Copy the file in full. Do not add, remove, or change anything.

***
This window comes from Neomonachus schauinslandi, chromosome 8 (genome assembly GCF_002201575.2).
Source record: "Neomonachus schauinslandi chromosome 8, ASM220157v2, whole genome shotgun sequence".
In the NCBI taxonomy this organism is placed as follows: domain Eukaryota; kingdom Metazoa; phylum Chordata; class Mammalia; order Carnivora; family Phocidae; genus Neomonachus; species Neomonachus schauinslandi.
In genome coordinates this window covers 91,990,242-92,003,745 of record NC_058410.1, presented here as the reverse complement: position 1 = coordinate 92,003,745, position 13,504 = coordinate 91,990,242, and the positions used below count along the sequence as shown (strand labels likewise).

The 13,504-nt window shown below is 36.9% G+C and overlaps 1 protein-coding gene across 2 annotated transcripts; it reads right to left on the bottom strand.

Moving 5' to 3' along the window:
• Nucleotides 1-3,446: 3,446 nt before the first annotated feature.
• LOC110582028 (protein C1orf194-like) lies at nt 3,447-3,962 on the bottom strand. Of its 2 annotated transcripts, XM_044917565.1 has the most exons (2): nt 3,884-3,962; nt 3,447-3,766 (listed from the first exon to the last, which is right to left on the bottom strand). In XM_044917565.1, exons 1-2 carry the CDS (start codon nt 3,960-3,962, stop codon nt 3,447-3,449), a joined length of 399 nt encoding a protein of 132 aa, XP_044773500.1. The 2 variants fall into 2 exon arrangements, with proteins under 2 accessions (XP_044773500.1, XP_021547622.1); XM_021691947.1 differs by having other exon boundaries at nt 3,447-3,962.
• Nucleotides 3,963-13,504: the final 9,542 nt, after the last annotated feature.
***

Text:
This window comes from Neomonachus schauinslandi, chromosome 8 (genome assembly GCF_002201575.2).
Source record: "Neomonachus schauinslandi chromosome 8, ASM220157v2, whole genome shotgun sequence".
In the NCBI taxonomy this organism is placed as follows: domain Eukaryota; kingdom Metazoa; phylum Chordata; class Mammalia; order Carnivora; family Phocidae; genus Neomonachus; species Neomonachus schauinslandi.
In genome coordinates this window covers 91,990,242-92,003,745 of record NC_058410.1, presented here as the reverse complement: position 1 = coordinate 92,003,745, position 13,504 = coordinate 91,990,242, and the positions used below count along the sequence as shown (strand labels likewise).

The 13,504-nt window shown below is 36.9% G+C and overlaps 1 protein-coding gene across 2 annotated transcripts; it reads right to left on the bottom strand.

Moving 5' to 3' along the window:
• Nucleotides 1-3,446: 3,446 nt before the first annotated feature.
• LOC110582028 (protein C1orf194-like) lies at nt 3,447-3,962 on the bottom strand. Of its 2 annotated transcripts, XM_044917565.1 has the most exons (2): nt 3,884-3,962; nt 3,447-3,766 (listed from the first exon to the last, which is right to left on the bottom strand). In XM_044917565.1, exons 1-2 carry the CDS (start codon nt 3,960-3,962, stop codon nt 3,447-3,449), a joined length of 399 nt encoding a protein of 132 aa, XP_044773500.1. The 2 variants fall into 2 exon arrangements, with proteins under 2 accessions (XP_044773500.1, XP_021547622.1); XM_021691947.1 differs by having other exon boundaries at nt 3,447-3,962.
• Nucleotides 3,963-13,504: the final 9,542 nt, after the last annotated feature.